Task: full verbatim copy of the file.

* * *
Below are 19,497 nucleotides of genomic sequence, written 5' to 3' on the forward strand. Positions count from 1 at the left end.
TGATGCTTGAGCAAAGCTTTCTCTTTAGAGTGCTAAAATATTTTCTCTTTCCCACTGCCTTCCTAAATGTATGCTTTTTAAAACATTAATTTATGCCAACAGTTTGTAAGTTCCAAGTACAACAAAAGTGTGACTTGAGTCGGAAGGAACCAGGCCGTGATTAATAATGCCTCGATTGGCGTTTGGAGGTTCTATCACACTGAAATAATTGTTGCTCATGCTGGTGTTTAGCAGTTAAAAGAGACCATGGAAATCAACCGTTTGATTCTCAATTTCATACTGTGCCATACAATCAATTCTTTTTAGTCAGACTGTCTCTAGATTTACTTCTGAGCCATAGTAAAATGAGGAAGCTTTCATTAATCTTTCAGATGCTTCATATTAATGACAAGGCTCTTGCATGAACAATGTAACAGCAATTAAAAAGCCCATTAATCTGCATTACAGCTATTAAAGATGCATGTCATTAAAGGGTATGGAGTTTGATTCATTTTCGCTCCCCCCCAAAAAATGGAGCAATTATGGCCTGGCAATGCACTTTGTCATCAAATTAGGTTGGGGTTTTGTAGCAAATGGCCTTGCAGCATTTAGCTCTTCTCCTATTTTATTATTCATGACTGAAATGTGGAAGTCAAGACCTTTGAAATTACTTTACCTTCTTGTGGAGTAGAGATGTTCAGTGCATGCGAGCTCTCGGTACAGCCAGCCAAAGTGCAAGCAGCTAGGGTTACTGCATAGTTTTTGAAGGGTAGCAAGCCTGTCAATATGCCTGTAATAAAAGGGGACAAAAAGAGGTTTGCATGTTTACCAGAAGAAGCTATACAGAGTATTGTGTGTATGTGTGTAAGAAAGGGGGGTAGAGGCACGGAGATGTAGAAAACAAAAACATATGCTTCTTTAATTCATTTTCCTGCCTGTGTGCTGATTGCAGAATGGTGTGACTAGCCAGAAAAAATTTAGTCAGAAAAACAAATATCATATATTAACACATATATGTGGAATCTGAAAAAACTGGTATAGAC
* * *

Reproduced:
Below are 19,497 nucleotides of genomic sequence, written 5' to 3' on the forward strand. Positions count from 1 at the left end.
TGATGCTTGAGCAAAGCTTTCTCTTTAGAGTGCTAAAATATTTTCTCTTTCCCACTGCCTTCCTAAATGTATGCTTTTTAAAACATTAATTTATGCCAACAGTTTGTAAGTTCCAAGTACAACAAAAGTGTGACTTGAGTCGGAAGGAACCAGGCCGTGATTAATAATGCCTCGATTGGCGTTTGGAGGTTCTATCACACTGAAATAATTGTTGCTCATGCTGGTGTTTAGCAGTTAAAAGAGACCATGGAAATCAACCGTTTGATTCTCAATTTCATACTGTGCCATACAATCAATTCTTTTTAGTCAGACTGTCTCTAGATTTACTTCTGAGCCATAGTAAAATGAGGAAGCTTTCATTAATCTTTCAGATGCTTCATATTAATGACAAGGCTCTTGCATGAACAATGTAACAGCAATTAAAAAGCCCATTAATCTGCATTACAGCTATTAAAGATGCATGTCATTAAAGGGTATGGAGTTTGATTCATTTTCGCTCCCCCCCAAAAAATGGAGCAATTATGGCCTGGCAATGCACTTTGTCATCAAATTAGGTTGGGGTTTTGTAGCAAATGGCCTTGCAGCATTTAGCTCTTCTCCTATTTTATTATTCATGACTGAAATGTGGAAGTCAAGACCTTTGAAATTACTTTACCTTCTTGTGGAGTAGAGATGTTCAGTGCATGCGAGCTCTCGGTACAGCCAGCCAAAGTGCAAGCAGCTAGGGTTACTGCATAGTTTTTGAAGGGTAGCAAGCCTGTCAATATGCCTGTAATAAAAGGGGACAAAAAGAGGTTTGCATGTTTACCAGAAGAAGCTATACAGAGTATTGTGTGTATGTGTGTAAGAAAGGGGGGTAGAGGCACGGAGATGTAGAAAACAAAAACATATGCTTCTTTAATTCATTTTCCTGCCTGTGTGCTGATTGCAGAATGGTGTGACTAGCCAGAAAAAATTTAGTCAGAAAAACAAATATCATATATTAACACATATATGTGGAATCTGAAAAAACTGGTATAGAC